Kim Munson is going to Italy to curate a museum show called “Women in Comics.”
The Pacifican said it’s strange to consider the trip amid COVID-19 when even going to the grocery store requires a mask. Nevertheless, she plans to travel all the way to Rome on July 5 and then to Naples to curate a U.S. State Department-sponsored show called “Women in Comics.”
“An interesting part of my show talks about generations of women, women in comics books, who started in the ’70s as underground comics. Comics generally were sexist. We have the answer to that,” she said. “I hope I can bring this to California.
“It’s an overview of women who are doing amazing things,” she said. “Most have best-selling graphic novels. It’s nice how women have entered the field. Their sensibilities bring new insights into characters.”
The Rome exhibit is in Palazzo Merulana near the Coliseum until July 11 then it travels to Naples, to Foqua Corte Dell Arte until October. The Naples site is a big art center with outdoor spaces and classical music performances, she said. The show was on for most of 2020 at Society of Illustrators in New York, but she didn’t get to see it.
“The show is a representation of the many ways women are working on comics now,” she wrote in an email to the Tribune. “I have artwork from best sellers like Emil Ferris (‘My Favorite Thing is Monsters’), Colleen Doran (‘Neil Gaiman’s Snow Glass Apples’), and Ebony Flowers (‘Hot Comb’). I have work from Afue Richardson and Alitha Martinez who drew characters like Black Panther, Batman and Wonder Woman for DC and Marvel. I have editorial cartoons by Ann Telnaes of the Washington Post.”
She said Italians are fascinated with American editorial cartoons.
She is also a best-selling author of “Comic Art in Museums,” published in 2020 by University Press of Mississippi which is nominated for an Eisner Award for Best Academic/Scholarly Book at Comic Con in San Diego, July 23-26. She said she is the first one to write about the chronology and importance of comics in museum exhibits going back to the 1930s. The book is available on Amazon and other book sites. It’s her first full book after publishing many articles and academic journals on the subjects of comic art, museum exhibitions and labor emblems.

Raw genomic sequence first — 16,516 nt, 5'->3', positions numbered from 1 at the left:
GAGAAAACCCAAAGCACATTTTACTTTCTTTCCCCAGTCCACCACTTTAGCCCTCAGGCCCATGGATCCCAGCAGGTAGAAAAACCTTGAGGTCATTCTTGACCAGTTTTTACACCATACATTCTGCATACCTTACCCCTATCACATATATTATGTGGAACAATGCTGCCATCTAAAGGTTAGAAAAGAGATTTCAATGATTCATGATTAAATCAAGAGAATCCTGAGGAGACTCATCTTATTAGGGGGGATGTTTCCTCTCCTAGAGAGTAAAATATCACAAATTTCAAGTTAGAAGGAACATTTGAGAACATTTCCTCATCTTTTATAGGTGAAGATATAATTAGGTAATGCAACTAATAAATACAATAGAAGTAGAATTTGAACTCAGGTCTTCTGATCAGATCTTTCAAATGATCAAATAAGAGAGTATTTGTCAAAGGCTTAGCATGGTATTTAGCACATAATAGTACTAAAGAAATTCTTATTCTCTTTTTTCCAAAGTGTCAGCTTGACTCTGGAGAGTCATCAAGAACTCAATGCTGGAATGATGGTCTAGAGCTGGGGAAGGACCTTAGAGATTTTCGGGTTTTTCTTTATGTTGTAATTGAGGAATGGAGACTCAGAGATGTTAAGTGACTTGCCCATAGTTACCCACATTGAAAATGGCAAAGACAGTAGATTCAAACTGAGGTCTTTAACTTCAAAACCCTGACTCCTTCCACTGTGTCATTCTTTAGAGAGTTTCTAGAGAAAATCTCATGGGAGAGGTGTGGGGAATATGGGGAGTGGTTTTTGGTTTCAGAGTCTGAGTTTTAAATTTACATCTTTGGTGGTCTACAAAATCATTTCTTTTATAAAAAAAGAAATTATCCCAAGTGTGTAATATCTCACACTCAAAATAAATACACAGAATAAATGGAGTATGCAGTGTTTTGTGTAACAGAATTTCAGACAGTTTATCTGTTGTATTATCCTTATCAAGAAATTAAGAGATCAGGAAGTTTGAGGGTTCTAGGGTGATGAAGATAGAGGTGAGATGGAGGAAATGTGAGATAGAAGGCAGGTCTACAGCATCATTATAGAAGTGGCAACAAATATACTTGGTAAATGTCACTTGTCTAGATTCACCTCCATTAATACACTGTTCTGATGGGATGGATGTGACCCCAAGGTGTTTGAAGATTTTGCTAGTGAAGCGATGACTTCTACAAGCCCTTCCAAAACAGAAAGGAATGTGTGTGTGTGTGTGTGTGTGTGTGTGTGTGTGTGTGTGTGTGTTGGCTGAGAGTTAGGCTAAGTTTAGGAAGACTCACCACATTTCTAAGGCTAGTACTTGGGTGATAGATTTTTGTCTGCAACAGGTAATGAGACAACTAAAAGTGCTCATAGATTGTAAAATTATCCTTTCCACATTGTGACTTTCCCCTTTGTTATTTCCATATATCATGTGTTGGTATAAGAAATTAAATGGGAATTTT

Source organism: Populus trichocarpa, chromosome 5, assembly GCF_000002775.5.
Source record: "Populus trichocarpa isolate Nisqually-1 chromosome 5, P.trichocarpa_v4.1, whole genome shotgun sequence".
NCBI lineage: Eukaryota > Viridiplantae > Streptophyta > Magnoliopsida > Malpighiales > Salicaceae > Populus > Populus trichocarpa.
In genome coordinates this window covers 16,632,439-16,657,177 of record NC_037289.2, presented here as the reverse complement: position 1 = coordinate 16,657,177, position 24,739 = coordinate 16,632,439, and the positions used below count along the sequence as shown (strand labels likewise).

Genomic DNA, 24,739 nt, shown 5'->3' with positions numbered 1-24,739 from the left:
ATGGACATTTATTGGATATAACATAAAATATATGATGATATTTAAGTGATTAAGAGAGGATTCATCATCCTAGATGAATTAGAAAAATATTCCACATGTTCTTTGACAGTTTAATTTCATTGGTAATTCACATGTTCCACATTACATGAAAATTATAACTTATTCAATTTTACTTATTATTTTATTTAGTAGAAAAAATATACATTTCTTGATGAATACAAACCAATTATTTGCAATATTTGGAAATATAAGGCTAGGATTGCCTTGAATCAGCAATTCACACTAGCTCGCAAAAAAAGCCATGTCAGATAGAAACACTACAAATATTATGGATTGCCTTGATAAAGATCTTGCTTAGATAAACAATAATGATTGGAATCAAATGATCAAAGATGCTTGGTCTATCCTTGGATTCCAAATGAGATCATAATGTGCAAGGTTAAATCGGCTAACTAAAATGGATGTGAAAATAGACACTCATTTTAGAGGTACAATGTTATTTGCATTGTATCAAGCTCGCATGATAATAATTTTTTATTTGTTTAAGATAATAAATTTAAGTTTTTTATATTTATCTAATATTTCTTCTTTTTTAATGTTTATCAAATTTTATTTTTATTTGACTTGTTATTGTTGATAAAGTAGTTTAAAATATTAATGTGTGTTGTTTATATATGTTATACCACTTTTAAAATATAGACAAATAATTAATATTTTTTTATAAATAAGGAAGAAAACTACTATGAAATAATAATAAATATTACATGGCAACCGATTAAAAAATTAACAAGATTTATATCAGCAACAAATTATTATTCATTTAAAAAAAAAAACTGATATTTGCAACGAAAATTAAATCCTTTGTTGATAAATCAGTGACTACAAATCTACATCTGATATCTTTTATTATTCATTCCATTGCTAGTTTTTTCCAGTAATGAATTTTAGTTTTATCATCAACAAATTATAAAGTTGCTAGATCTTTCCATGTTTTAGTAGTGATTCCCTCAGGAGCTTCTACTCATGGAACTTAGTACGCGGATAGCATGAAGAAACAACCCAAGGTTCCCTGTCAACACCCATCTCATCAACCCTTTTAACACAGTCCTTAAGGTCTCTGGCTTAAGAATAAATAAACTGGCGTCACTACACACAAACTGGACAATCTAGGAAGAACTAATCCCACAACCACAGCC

“Being nominated for an Eisner is like the Oscars,” she said.
In 2018, she was a volunteer art guide for an exhibit of hand-made rugs from 36 countries about what sanctuary meant to them.
She painted as a child, worked as a creative director for various tech companies, then painted scenic backdrops in Hollywood. Now she holds a master’s degree in art history from San Francisco State University where she curated shows.
Munson has lived in Pacifica with her husband since 2003. He’s a law professor at Golden Gate Law School.
“I love living here. We have a house full of books and toys,” she said. “We live close to the beach. I like to walk to the beach and enjoy the natural environment and the birds and the people. It’s very nice.”